Maintenance is an investment that fetches more production time. With the increase of complexity, sophistication and automation of equipment, a very serious burden now falls on the maintenance engineers regarding the quality and quantity of maintenance, maintenance aids and their documentation, etc. Problems of maintenance do not increase in linear proportions to the increase in production but increase in astronomical proportions.

Maintenance System

Both the maintenance system and operation system are the sub-systems of production system, and revolve around the production equipment. When an equipment is used, its different components are subjected to stresses, which causes wear and tear/deterioration. This affects the conditioning and functioning of the component and after sometime, the component needs repair or replacement so as to restore to its original or acceptable condition.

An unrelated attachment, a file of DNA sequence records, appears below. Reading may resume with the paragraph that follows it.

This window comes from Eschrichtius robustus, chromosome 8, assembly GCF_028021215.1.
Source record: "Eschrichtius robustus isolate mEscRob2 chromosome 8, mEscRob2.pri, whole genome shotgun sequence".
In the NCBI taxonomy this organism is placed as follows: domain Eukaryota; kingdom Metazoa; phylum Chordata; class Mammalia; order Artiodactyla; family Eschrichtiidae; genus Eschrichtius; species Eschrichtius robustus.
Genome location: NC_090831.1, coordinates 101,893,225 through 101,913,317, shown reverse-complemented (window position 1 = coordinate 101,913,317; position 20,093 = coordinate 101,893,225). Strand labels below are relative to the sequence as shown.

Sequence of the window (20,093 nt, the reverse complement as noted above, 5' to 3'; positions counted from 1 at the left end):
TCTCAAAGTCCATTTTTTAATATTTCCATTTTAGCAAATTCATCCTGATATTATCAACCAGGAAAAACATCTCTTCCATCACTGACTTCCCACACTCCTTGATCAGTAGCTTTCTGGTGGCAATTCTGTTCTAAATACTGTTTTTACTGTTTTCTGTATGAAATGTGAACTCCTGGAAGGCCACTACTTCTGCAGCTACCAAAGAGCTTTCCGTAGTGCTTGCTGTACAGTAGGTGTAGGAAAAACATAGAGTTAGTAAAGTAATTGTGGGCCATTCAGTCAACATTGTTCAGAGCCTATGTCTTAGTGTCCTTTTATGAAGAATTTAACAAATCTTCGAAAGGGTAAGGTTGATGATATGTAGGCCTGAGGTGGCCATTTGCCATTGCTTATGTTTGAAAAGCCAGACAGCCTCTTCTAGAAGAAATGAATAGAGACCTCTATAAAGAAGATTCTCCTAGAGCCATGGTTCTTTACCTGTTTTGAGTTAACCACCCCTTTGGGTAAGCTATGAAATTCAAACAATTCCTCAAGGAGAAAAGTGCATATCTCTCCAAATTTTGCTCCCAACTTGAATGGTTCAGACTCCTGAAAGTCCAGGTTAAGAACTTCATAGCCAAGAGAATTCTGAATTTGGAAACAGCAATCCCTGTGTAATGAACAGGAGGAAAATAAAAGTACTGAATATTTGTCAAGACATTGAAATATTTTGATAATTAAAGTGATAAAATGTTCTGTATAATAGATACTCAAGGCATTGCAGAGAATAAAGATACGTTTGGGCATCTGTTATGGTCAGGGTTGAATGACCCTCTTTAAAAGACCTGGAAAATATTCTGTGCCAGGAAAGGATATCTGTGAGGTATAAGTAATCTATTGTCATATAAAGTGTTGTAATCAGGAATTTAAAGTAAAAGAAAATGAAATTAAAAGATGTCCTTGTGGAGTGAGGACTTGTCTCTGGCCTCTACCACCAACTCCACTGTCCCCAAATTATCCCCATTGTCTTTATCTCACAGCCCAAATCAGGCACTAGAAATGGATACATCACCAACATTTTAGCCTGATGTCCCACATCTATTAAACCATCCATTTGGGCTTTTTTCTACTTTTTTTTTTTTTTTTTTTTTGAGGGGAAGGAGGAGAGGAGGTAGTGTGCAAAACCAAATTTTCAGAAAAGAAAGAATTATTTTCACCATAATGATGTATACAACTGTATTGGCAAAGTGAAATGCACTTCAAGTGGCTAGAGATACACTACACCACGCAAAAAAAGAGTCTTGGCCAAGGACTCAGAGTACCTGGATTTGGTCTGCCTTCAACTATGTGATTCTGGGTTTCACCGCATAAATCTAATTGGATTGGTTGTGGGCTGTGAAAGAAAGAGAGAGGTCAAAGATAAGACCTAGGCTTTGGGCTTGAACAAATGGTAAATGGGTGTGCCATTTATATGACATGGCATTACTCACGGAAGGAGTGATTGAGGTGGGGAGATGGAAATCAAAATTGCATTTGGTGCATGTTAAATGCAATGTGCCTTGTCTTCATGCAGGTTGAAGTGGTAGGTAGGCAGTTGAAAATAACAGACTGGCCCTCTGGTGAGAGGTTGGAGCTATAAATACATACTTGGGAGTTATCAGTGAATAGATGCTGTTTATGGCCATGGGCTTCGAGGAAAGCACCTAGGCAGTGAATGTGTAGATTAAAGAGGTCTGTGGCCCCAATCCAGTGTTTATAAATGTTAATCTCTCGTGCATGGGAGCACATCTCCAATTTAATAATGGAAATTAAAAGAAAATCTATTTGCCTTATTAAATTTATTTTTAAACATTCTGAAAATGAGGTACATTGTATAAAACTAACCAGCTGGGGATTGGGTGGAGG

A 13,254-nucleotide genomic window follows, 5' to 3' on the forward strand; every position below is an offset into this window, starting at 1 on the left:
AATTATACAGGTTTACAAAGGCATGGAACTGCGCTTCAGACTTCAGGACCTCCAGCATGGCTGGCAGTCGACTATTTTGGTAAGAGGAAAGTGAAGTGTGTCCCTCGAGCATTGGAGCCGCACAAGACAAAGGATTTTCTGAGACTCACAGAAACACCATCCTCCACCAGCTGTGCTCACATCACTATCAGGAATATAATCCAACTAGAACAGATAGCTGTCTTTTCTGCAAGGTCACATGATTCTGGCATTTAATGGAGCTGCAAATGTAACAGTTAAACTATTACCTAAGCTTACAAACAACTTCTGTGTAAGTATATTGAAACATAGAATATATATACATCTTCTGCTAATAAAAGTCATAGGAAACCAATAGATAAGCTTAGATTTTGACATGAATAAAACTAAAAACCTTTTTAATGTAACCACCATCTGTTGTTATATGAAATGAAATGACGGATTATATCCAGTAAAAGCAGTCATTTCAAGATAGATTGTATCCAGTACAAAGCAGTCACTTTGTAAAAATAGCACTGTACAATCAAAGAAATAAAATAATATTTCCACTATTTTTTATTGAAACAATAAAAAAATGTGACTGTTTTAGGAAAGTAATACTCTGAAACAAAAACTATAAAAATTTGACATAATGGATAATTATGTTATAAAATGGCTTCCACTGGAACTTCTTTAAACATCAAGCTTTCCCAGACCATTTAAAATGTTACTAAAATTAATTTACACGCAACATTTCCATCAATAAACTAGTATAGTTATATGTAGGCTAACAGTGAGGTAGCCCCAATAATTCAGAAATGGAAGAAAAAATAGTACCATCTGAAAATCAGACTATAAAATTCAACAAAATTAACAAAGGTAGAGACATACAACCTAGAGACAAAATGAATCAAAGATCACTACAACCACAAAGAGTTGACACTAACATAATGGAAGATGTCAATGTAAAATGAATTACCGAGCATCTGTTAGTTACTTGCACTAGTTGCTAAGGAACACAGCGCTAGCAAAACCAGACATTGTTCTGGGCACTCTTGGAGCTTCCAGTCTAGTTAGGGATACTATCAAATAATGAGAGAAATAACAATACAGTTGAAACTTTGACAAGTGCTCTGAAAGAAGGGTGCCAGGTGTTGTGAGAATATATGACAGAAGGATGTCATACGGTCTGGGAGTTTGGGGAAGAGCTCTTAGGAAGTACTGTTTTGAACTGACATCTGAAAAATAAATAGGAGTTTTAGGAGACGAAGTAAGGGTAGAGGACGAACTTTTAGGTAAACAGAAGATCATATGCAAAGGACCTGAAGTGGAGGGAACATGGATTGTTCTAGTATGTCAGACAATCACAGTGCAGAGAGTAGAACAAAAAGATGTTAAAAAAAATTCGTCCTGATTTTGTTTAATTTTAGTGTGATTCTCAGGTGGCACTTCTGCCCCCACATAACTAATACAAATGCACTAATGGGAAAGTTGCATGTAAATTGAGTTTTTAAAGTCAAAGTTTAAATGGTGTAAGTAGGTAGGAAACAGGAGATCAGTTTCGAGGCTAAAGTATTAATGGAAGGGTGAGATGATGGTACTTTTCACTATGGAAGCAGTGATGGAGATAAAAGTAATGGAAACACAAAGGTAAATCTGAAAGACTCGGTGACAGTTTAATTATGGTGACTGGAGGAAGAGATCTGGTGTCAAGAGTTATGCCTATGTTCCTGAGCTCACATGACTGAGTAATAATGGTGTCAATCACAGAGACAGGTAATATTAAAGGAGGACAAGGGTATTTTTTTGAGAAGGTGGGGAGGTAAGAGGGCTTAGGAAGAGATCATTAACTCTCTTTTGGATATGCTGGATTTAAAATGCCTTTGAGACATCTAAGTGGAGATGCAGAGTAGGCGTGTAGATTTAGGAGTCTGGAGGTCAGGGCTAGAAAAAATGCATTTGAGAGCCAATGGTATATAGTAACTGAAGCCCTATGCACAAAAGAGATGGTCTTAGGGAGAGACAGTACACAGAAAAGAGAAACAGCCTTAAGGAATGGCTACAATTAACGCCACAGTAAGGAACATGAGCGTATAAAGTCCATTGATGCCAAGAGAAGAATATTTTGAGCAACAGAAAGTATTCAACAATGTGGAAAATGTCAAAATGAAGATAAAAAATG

Maintenance System as a sub-system of production system
Maintenance System as a sub-system of production system

Maintenance management is concerned with planning and controlling routine, planned and preventive maintenance activities of an organization. Thorough streamlining of maintenance work is essential before an attempt is made to set standards. Irrespective of the nature and size of manufacturing systems, the following diagram describes the components of Maintenance Management Cycle.

Maintenance Management Cycle
Maintenance Management Cycle

The scope of maintenance covers a wide area viz., plant, building and surrounding areas, machines and equipment, supporting facilities and services and house keeping and safety, waste disposal and recycling, environmental protection and pollution control, etc.

Areas of Maintenance

The major areas of maintenance are civil, mechanical and electrical.

1. Civil Maintenance

Building construction and maintenance, maintenance service facilities such as water, gas, steam, compressed air, heating and ventilating, air conditioning, painting, plumbing and carpentry work. Also included in civil maintenance are janitor service, house-keeping, scrap disposal, fencing, landscaping, maintaining lawns, gardening, drainage and fire fighting equipment.

2. Mechanical Maintenance